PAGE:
Sinopharm best for adults but effects on children unknown - Dr. Chandima Jeewandara | Sunday Observer
Vaccinated can contract virus with mild symptoms

Sinopharm best for adults but effects on children unknown - Dr. Chandima Jeewandara

25 July, 2021

Scientists at the Sri Jayewardenepura University who studied the efficacy of the Chinese Sinopharm vaccine said their research was limited to those over the age of 21 and therefore, they cannot advise on the effects it would have on schoolchildren.

The Allergy, Immunology and Cell Biology Unit (AICBU) of the Sri Jayewardenepura University which conducted the highly publicised local research on Sinopharm, said this particular vaccine showed up to 95 percent of efficacy against the virus.

Since the findings, there are calls to use the vaccine on children before schools are reopened for academic activities next month.

Sinopharm is the first Chinese vaccine to receive emergency approval to be used for Covid-19 immunisation in Sri Lanka. It is used mainly in developing countries as the main Covid-19 vaccine, after India stopped exporting Oxford Astrazeneca vaccines to meet its soaring local demand.


“So far only Moderna and Pfizer vaccines have been tested and are being used on children in other countries,” AICBU Director Dr. Chandima Jeewandara said.

“Our study covered only those aged 21 and above and there has not been a study to find out the effects of the Sinopharm vaccine on children. So I cannot comment on that,” he said.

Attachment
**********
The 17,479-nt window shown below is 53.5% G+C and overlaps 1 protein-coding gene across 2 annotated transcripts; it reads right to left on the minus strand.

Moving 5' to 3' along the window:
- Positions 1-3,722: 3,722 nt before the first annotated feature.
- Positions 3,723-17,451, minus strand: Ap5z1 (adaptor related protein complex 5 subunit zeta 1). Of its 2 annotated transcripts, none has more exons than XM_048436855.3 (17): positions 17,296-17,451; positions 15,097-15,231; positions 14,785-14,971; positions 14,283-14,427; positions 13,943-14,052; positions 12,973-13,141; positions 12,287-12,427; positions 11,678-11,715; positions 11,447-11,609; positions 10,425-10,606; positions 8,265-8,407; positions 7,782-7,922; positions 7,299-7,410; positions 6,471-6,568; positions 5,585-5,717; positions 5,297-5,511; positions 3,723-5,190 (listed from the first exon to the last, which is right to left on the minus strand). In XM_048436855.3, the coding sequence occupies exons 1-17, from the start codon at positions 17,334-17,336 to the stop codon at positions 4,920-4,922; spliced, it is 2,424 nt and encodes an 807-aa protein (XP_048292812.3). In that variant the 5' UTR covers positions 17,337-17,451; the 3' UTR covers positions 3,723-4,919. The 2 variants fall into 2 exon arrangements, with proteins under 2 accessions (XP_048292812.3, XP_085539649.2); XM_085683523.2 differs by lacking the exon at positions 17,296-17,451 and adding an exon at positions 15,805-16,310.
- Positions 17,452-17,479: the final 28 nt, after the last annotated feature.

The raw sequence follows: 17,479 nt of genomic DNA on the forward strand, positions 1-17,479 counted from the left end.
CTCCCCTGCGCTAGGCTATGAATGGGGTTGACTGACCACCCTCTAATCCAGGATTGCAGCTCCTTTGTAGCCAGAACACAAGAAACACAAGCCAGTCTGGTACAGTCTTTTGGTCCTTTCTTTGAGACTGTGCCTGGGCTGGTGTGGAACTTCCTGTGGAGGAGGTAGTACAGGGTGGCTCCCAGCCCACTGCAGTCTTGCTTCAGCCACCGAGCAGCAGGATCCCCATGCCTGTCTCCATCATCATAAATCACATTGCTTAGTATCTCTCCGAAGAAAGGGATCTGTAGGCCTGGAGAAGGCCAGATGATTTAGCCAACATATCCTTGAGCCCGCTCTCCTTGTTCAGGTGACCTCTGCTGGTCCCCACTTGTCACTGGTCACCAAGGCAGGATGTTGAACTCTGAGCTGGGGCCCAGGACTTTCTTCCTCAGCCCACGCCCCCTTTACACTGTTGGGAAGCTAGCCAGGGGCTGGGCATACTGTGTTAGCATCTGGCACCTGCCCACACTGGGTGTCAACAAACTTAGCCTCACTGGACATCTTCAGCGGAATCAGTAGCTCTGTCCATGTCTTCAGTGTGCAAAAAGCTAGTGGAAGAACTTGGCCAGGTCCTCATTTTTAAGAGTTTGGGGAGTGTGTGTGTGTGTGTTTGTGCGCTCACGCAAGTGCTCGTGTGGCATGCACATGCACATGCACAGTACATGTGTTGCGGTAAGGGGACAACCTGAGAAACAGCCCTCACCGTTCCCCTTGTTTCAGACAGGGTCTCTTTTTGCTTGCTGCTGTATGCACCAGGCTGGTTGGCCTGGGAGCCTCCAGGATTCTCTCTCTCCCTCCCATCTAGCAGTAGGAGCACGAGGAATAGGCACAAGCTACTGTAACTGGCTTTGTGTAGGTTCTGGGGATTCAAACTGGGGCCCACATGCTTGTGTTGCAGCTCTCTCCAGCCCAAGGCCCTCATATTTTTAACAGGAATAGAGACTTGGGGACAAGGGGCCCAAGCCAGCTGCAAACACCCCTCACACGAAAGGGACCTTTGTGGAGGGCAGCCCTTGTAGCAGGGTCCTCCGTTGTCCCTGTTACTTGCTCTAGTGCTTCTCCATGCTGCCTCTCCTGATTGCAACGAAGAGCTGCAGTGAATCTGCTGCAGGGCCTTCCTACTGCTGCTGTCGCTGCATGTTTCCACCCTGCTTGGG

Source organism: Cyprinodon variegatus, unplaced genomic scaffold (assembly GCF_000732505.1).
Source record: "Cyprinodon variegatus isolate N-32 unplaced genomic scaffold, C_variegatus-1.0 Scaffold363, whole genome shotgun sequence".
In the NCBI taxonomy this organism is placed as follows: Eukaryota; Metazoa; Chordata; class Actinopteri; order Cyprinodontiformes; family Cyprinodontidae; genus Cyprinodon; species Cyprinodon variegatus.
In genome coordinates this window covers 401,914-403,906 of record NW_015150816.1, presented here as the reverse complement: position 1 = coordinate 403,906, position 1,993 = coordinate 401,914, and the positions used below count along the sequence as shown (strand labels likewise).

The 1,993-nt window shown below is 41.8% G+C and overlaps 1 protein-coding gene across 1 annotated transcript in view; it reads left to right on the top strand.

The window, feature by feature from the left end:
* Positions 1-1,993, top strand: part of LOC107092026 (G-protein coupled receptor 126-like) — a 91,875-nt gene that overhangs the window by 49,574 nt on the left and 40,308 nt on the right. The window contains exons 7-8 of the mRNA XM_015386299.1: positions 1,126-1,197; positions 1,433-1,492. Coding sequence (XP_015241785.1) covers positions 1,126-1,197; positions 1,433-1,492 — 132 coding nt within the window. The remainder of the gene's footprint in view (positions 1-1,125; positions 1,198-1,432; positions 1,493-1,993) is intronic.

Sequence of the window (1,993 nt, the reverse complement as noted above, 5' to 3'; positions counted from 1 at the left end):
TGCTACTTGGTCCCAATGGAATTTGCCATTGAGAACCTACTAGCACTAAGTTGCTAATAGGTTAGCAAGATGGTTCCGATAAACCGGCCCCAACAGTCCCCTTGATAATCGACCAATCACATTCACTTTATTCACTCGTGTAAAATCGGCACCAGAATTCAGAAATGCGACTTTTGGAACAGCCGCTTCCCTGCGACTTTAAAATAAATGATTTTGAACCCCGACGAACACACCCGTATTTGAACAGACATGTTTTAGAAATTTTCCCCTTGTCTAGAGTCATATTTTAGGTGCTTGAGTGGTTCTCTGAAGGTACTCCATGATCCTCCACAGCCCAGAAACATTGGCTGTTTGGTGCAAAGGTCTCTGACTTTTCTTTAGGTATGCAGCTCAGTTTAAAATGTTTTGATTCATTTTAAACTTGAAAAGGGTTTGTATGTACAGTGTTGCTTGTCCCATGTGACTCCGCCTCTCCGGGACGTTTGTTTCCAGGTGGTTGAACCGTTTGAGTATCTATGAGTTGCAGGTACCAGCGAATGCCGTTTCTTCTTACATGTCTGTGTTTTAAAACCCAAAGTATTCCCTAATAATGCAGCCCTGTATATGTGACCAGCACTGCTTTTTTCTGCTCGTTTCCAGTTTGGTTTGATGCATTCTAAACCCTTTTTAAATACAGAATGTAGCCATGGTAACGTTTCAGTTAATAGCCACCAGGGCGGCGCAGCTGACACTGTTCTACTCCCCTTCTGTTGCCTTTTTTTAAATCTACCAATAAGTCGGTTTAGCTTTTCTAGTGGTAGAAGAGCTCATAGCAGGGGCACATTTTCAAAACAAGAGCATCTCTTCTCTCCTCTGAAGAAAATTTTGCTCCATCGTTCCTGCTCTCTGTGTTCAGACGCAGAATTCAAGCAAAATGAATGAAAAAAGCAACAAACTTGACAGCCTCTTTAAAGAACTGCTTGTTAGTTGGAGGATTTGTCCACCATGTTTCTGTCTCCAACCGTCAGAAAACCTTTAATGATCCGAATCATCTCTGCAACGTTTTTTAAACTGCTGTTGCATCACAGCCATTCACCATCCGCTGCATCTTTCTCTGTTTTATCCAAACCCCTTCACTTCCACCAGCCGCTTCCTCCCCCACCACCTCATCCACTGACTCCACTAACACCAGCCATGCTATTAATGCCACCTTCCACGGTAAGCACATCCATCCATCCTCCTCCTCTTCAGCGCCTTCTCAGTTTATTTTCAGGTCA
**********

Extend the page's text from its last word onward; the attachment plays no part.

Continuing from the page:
Pfizer and Moderna vaccine producers have tested the vaccine on children and developed countries are using these vaccines on children successfully.

The findings of the Sri Jayewardenepura University has boosted the confidence of the people on Sinopharm and allayed certain misconceptions that badly affected the State inoculation drive.

The Chinese vaccine producers have also thanked the local scientists who did the research jointly with the counterparts of the Oxford University in London. Commenting on mixing and matching the vaccines, Dr. Jeewandara said, “Mixing and matching was tried out due to the shortage in vaccines and some rare side effects that were reported with Astrazeneca.

“But the Health Ministry has confirmed that Sri Lanka will receive a consignment of Astrazeneca vaccine doses in the near future.

Therefore, we need not worry about that aspect.”

The Japanese Government said that they will donate 1.45 million doses of Astrazeneca produced in Japan, to Sri Lanka under the WHO’s Convax facility. It is expected to arrive at the end of this month.


However, Dr. Jeewandara said that studies worldwide have indicated that mixing and matching vaccines gives better immunity against the virus.

Commenting on the different vaccines he said, “The Pfizer vaccine is produced in the US. When it was first researched in the US, the Covid-19 variants were different.

“However, later when the highly virulent Delta variant of the Covid-19 was spreading in Israel, the efficacy of the Pfizer vaccine dropped to 60 percent and less. Even after two doses, the possibility of contracting the disease was high.”

“The message here is, whatever the vaccine you have received, it will only prevent deaths, and from developing severe cases. It will not stop the disease from spreading and this has been confirmed by studies carried out so far.” Therefore, he warned that health guidelines need to be followed even after receiving both doses.

He said no one can say for certain which vaccine is superior to the other, since no such research has been done by any country so far.